OPINION: All-Cherokee language section more than novelty
In case you haven’t seen it, we recently published an eight-page, all-Cherokee section within the September issue of the Cherokee Phoenix. It was the brainchild of Assistant Editor Travis Snell, and he came up with the idea in earlier this year. It took months to put together. It wouldn’t have been possible without the cooperation of the Cherokee Nation’s Cherokee Language Program and its translators – Roy Boney, Lawrence Panther, Dennis Sixkiller, Anna Sixkiller, John Ross, David Crawler and Zachary Barnes. They not only translated stories written in English into the Cherokee syllabary, they also read the translations and recorded them so they could be heard. It was printed and mailed out to our subscribers and available at our booths during the Cherokee National Holiday.
During the holiday, it received nothing but positive comments from those who took time to pick it up and look at it. During my time covering our booth inside the W. W. Keeler Tribal Complex, I saw many just walk by, pick it up and take it. However, one lady stopped and asked me many questions about it. Several I knew the answer to, but one question I couldn’t answer stuck out in my mind.
“How many people can actually read this?”
All I could say was “out of the more than 300,000 Cherokee Nation citizens, not very many.”
She agreed with that general answer, said it was neat and was glad to see it printed. We spoke for a few more minutes and she was on her way.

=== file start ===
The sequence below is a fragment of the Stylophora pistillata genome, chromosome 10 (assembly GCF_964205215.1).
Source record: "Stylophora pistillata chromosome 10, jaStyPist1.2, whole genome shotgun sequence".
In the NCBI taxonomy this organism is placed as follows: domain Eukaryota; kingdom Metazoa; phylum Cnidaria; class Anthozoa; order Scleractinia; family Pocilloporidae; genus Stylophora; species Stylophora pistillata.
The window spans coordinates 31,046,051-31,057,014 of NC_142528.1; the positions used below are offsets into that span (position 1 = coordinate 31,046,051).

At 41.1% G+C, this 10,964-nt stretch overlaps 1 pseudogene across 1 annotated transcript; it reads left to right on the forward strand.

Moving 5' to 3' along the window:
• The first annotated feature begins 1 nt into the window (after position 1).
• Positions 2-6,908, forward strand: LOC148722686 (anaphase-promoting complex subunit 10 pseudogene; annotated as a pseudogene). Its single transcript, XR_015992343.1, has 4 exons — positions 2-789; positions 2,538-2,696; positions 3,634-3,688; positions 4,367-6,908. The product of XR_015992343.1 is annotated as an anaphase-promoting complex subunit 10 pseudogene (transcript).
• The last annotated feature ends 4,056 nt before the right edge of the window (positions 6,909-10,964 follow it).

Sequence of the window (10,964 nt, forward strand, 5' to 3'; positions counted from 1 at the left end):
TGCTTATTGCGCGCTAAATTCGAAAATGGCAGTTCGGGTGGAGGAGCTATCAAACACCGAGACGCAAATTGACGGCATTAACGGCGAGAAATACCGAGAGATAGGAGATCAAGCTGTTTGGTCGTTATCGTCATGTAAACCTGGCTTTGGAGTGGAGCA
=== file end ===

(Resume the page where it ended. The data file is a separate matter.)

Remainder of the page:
That conversation and particular question has been on my mind since. Although I don’t know the exact number of CN citizens who can read the syllabary, nor do I think anyone knows for sure, it is low.
This raises another question, “Then why spend the money, time, effort and human resources to print it?”
The answer is simple. Because it’s our responsibility to make the language visible to our readers and available to all regardless of how many people can read it.
With the help of today’s technology, the Cherokee language is more accessible than ever. There are online classes available and Cherokee syllabary keyboards on computers and smartphones just to name a few.
Our printed all-Cherokee issue is another example of how technology allows us to add to the resurgence of our language. In the issue, we included a QR code within each story that can be scanned with a smartphone that links to audio recordings read in Cherokee by a translator.
Although we’ve published many stories translated in the Cherokee language that included QR codes since I started working here, we’ve not published an entire eight-page section. And to my knowledge, this is the first time this has been done in the modern Cherokee Phoenix era. This is a significant historical accomplishment and should not be seen as a novelty but as another step in the right direction to help grow the number of Cherokee speakers. It took the work of many people to put it together, and I’m glad I was a part of it.
The PDF version of the all-Cherokee section is available at https://www.cherokeephoenix.org/Documents/2018/8/62541_2018AllCherokeeIssue.pdf
and each individual story has also been published on our website.